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What Are My Rights in an Illinois Divorce if I Am a Stay-at-Home Dad?

Posted on in Divorce

Burr Ridge divorce attorney spousal maintenance

In decades past, taking care of children, cooking, cleaning, and maintaining the marital home were largely seen as the wife’s responsibility. Today, American families come in all shapes, sizes, and varieties. Married couples have the freedom to assign responsibilities according to each spouse’s skillset. More and more often, this means that the majority of the childcare and homemaking duties falls to a husband. If you are a stay-at-home father or “house husband” who is getting divorced, you may have questions about your rights. Fortunately, Illinois law treats men the same as women with regard to spousal maintenance, property division, and other divorce issues.  

Alimony or “Spousal Maintenance” in Illinois

If you have not worked outside the home in several years, you may be concerned about the financial implications of your impending divorce. You may be dependent on your spouse’s income and hesitant to reenter the workforce. Most of the time, when a spouse has sacrificed employment opportunities for the betterment of the marriage or family, that spouse is entitled to alimony or spousal maintenance. However, if you have already signed a prenuptial agreement waiving your right to this financial support, the court will probably uphold this agreement. In the absence of a marital agreement describing a spouse’s right to maintenance, Illinois courts make maintenance determinations based on each spouse’s present and future earning capacity, the impairment to a spouse’s earning capacity caused by his or her focus on domestic duties, the duration of the marriage, and several other factors. The amount of maintenance you may be entitled to will likely be based on Illinois statutory formula. If you and your spouse’s combined income is above $500,000 per year, the court has the discretion to set aside the statutory formula when determining the amount of spousal maintenance.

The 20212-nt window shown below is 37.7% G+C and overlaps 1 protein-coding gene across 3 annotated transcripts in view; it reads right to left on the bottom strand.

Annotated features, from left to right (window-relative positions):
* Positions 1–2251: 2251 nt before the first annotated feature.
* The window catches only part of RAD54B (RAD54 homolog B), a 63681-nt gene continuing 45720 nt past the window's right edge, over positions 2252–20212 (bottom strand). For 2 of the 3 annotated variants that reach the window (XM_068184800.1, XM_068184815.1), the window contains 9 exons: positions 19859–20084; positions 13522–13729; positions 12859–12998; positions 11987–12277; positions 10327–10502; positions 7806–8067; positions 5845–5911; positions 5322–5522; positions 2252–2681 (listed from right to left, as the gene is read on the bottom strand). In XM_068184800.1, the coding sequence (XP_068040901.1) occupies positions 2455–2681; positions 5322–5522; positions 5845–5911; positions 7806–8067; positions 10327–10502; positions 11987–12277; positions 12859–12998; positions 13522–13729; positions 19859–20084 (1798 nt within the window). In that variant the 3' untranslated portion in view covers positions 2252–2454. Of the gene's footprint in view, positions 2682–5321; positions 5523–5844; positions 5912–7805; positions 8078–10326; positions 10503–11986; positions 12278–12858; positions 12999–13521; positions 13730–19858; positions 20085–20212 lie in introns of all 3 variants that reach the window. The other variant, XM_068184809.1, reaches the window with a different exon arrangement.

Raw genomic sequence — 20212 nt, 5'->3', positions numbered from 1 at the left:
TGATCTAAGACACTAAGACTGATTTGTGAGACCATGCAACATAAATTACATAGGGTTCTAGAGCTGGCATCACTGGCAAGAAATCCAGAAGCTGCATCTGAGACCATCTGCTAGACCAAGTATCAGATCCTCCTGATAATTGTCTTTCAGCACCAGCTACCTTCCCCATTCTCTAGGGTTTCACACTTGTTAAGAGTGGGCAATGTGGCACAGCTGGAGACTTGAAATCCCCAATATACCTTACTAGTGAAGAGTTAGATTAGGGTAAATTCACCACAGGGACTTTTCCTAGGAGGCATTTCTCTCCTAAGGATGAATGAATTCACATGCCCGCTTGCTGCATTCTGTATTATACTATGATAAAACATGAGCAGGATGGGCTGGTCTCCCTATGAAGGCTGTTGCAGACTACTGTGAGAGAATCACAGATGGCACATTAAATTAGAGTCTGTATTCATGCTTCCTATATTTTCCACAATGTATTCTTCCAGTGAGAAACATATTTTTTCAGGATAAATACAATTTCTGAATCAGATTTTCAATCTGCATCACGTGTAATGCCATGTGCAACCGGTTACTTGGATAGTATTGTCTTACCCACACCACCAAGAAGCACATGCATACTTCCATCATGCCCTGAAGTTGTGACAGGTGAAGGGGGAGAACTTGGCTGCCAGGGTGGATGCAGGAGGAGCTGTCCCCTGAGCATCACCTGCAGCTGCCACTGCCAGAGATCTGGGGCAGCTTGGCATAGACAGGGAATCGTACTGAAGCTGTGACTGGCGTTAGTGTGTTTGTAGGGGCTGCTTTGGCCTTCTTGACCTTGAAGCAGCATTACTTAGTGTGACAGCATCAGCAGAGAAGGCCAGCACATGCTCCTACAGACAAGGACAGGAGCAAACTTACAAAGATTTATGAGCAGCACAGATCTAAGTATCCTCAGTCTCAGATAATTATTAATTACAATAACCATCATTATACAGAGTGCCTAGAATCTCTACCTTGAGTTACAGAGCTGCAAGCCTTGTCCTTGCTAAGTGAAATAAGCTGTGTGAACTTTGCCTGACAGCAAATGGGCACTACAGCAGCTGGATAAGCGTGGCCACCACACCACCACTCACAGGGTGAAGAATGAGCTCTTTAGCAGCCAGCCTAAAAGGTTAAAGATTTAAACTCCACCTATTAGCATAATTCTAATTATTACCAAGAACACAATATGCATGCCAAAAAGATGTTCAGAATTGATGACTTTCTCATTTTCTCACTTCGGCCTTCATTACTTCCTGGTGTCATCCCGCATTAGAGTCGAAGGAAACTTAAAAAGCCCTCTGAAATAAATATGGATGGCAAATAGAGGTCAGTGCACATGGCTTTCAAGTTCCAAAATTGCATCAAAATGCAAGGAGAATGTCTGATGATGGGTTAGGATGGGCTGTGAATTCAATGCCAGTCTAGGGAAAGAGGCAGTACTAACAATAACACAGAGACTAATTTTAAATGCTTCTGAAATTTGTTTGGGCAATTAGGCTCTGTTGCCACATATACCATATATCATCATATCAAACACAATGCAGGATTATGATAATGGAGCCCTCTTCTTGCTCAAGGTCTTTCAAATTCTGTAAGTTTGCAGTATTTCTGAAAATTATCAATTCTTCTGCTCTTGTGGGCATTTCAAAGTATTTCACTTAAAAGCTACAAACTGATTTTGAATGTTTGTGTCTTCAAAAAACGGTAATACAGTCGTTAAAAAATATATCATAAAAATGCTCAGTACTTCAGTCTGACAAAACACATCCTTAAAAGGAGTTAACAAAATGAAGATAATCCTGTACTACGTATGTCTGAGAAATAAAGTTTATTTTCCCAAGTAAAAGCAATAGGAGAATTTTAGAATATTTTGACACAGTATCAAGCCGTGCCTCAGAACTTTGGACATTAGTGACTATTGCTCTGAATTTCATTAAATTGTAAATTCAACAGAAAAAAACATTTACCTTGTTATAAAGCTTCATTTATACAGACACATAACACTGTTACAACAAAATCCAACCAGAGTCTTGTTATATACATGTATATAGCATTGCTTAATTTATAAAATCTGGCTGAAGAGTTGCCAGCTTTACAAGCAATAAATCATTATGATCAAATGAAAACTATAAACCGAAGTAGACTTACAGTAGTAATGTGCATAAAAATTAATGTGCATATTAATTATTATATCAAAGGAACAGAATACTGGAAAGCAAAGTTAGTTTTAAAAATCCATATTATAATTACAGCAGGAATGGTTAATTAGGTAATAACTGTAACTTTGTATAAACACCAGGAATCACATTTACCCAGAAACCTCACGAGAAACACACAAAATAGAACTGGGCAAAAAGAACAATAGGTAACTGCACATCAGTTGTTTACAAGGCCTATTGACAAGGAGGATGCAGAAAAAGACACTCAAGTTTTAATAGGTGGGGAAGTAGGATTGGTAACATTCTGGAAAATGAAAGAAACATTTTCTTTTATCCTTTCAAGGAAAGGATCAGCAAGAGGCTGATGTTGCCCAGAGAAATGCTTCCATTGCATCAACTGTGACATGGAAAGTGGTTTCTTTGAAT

Child Custody and Parenting Responsibilities

Another issue you may have questions about is child custody. In Illinois, what was once called “child custody” is now the “allocation of parental responsibilities” and visitation is known as “parenting time.” For many years, Illinois law assumed that it was best for children to be raised by their mother. This so-called “tender years doctrine” presumed that mothers should be given custody of children under 14 years of age unless they were “unfit” to parent. However, Illinois law now makes decisions about the allocation of parental responsibilities and parenting time based on the child’s best interests.

Contact an Oak Brook Divorce Lawyer Today

If you are a stay-at-home parent or homemaker who is planning to divorce, contact a qualified and compassionate Western Springs divorce attorney from Botti Marinaccio, LTD. We will help protect your parental rights, as well as your fair share of the marital estate. To learn more, call us today at 630-575-8585 to schedule a confidential, personalized consultation.



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Botti Marinaccio, LTD.


2015 Spring Road, Oak Brook, IL 60523

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